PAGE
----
The short- and long-term effects of financial abuse can be devastating. In the short-term, access to assets is imperative to staying safe. Without assets, survivors are often unable to obtain safe and affordable housing or the funds to provide for themselves or their children. With realistic fears of homelessness, it is little wonder that survivors sometimes return to an abusive partner.
For those who manage to escape the abuse and survive initially, they often face overwhelming odds in obtaining long-term security and safety. Ruined credit scores, sporadic employment histories, and legal issues caused by the abuse make it extremely difficult to gain independence, safety, and long-term security.
Empowering Survivors Through Credit Building
Since 2016, Thirty-One Gifts has partnered with NNEDV to focus on economic justice for survivors of financial abuse. Through seed funding provided by Thirty-One Gifts, NNEDV launched the Independence Project, a microloan program that serves as a credit building tool for survivors of domestic violence.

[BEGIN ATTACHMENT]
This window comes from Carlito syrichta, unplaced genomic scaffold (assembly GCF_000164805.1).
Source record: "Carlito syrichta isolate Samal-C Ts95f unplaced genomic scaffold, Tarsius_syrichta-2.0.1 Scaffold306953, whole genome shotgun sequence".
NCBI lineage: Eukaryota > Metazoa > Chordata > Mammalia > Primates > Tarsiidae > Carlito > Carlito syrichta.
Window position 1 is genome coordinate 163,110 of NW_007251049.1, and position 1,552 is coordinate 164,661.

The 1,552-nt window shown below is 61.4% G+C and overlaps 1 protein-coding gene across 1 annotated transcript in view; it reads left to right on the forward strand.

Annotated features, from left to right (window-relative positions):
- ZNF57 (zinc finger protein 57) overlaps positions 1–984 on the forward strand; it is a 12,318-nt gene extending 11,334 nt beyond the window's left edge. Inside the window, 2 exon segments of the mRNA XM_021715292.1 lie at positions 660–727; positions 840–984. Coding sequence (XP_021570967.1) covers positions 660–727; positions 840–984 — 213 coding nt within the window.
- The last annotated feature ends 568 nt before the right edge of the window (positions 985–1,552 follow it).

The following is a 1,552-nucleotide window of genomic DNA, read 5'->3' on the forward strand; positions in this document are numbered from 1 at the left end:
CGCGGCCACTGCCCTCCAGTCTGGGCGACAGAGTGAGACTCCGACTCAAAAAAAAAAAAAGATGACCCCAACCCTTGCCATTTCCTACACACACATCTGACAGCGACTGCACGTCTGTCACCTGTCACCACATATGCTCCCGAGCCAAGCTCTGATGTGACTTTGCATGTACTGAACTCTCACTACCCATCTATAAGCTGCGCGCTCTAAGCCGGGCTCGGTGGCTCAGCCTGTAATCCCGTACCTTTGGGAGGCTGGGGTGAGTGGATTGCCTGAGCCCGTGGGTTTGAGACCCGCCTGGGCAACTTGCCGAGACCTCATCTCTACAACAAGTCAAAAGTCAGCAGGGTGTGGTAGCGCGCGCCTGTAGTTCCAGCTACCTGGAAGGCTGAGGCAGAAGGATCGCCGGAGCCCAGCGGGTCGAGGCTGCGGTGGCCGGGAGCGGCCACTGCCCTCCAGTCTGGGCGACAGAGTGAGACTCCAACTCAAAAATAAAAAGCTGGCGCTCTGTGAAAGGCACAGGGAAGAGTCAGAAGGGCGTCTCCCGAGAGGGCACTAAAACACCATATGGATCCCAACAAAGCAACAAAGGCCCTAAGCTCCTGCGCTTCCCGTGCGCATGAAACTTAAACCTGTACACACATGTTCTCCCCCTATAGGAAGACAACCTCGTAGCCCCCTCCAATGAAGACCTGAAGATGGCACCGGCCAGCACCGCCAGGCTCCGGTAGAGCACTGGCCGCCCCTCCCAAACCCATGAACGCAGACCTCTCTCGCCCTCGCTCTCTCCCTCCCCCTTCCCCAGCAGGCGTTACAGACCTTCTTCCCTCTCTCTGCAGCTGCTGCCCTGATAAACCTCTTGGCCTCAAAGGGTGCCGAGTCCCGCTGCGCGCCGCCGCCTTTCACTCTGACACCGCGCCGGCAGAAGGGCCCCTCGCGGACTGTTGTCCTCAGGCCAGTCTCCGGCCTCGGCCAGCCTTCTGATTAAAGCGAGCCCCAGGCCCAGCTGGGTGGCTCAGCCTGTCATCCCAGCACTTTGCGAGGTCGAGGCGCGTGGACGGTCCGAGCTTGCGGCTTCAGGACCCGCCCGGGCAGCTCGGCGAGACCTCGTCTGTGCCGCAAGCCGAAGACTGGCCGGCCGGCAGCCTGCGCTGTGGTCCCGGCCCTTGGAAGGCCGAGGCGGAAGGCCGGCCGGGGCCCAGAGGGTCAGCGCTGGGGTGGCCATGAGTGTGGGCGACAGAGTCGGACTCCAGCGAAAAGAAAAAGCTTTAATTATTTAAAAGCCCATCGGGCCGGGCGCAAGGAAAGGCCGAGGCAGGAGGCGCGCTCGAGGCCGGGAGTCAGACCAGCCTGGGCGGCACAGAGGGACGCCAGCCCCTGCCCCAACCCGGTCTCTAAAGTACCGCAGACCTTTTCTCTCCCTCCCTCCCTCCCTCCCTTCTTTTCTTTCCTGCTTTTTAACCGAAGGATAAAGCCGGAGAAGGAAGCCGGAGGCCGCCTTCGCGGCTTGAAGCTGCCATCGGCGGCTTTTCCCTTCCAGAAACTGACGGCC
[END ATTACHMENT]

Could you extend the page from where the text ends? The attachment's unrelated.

Participants in the Independence Project often have limited access to traditional banking and lending services, which puts them at risk for to predatory lending practices. For many victims, concerns about their ability to provide for themselves and their children are a significant reason for staying in, or returning to, an abusive partner. Access to resources that increase economic stability are essential in rebuilding your life after abuse.